The Navalny team on Friday sought to get the names of their “smart-voting” picks out by other methods, such as automated responses in the messaging app Telegram.
But late in the evening, Telegram — a Russian-founded service popular with opposition-minded users in authoritarian countries around the world — announced it was taking down the account providing those picks. It was not immediately clear if Telegram had come under government pressure, as well.
Maintaining open, uncensored access to their services, especially in authoritarian countries, is becoming one of the most vexing challenges for American tech companies like Apple, Google, Facebook and Twitter. In countries such as India, Myanmar and Turkey, the authorities are increasingly pressuring the companies to censor certain political speech, or ordering internet outages to block access to the web.
Civil society groups have warned that forcing the companies to conform to a patchwork of laws and regulations risks creating a more fractured internet, where access to information and products will depend on where people are. The companies must weigh the value of having their services available in a country like Russia, where they are seen as more independent than local technology platforms, against the costs of leaving altogether, as Google has done in China.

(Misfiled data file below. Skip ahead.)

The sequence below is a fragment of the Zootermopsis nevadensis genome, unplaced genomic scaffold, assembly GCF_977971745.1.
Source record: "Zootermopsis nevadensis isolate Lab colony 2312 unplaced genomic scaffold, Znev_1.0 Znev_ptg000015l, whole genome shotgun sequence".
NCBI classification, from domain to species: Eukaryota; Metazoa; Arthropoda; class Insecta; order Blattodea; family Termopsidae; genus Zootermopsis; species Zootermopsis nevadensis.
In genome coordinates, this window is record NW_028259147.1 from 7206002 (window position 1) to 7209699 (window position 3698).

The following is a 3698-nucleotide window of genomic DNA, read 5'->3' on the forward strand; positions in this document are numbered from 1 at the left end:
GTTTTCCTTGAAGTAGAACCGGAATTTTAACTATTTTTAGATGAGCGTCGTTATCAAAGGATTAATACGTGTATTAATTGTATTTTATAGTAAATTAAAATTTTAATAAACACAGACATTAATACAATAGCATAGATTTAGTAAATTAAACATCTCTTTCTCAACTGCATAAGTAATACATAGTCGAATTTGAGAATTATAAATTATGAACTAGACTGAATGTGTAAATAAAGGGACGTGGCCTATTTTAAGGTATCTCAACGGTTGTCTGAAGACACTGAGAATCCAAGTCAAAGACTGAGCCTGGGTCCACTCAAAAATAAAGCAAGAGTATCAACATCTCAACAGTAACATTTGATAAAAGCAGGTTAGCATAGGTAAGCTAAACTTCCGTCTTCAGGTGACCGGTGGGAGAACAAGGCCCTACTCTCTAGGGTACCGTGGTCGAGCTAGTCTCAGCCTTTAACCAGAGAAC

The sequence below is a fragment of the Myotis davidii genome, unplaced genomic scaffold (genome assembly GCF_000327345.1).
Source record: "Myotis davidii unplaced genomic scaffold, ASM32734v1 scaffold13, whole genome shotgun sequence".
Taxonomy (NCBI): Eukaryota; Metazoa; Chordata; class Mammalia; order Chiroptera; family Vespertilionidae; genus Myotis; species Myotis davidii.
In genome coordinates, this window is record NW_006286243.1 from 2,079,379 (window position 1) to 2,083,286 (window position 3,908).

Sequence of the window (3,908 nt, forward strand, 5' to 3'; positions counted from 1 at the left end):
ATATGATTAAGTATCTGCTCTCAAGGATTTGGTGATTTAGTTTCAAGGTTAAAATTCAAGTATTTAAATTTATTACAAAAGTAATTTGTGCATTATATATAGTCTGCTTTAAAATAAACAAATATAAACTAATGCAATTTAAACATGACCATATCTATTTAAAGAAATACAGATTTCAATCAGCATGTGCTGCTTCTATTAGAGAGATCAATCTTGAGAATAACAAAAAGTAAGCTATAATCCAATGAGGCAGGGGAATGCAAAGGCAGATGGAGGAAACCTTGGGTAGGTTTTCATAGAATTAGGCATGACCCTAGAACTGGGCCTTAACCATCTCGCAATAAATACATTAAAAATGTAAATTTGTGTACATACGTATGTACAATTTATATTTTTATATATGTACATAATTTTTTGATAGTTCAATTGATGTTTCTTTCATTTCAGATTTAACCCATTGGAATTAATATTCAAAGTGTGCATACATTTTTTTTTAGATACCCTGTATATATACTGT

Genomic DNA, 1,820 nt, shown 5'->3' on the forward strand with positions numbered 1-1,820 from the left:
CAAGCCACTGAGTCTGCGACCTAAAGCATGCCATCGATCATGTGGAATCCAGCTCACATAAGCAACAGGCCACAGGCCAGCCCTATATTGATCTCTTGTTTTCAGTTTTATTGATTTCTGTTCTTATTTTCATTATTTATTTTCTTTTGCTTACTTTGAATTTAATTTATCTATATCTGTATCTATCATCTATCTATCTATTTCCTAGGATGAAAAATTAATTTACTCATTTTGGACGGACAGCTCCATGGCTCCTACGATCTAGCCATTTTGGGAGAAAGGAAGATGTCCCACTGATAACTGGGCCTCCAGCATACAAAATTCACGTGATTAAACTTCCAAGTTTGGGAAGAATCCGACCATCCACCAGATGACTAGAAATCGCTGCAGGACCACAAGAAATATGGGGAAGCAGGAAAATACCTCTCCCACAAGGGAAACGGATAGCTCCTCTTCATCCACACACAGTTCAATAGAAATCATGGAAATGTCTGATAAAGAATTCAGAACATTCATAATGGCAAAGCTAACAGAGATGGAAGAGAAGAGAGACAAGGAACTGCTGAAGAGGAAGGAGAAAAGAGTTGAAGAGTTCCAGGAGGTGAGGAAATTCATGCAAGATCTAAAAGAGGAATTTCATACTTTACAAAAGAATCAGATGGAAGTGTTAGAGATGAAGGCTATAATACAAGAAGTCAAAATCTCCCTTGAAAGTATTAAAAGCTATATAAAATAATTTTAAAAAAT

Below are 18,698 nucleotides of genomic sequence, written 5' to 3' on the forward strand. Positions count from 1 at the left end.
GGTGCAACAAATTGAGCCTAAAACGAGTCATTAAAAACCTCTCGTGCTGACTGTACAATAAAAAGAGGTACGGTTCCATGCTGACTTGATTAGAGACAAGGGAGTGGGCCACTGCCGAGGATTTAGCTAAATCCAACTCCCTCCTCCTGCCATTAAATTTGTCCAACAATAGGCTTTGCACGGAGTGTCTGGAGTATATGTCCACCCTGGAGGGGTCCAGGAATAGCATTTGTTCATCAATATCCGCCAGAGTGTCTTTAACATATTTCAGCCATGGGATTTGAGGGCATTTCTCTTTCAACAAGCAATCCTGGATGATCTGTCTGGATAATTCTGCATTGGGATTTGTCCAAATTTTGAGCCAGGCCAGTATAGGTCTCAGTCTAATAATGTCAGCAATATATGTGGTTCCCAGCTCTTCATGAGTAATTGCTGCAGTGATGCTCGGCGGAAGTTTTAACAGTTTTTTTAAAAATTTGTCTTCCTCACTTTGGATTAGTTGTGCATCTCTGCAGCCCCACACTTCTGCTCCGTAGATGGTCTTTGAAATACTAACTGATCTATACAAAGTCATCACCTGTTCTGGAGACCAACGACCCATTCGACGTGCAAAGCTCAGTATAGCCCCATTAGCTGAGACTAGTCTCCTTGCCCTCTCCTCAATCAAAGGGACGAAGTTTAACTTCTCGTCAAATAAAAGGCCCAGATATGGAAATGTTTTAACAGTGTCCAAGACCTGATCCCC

The pressure on Silicon Valley to block certain content on their platforms is not just coming from more authoritarian governments. In the United States and Europe, policymakers want the companies to do more to address hate speech, misinformation and other toxic content. Republicans in the United States argue that they are being censored online.
In Russia, the national internet regulator, Roskomnadzor, has repeatedly demanded that the companies remove certain content, on pain of fines or restrictions on access to their products. The government says that American internet companies are meddling in Russia’s domestic affairs by allowing anti-Kremlin activists to use their platforms freely.
Article source: https://www.nytimes.com/2021/09/17/world/europe/russia-navalny-app-election.html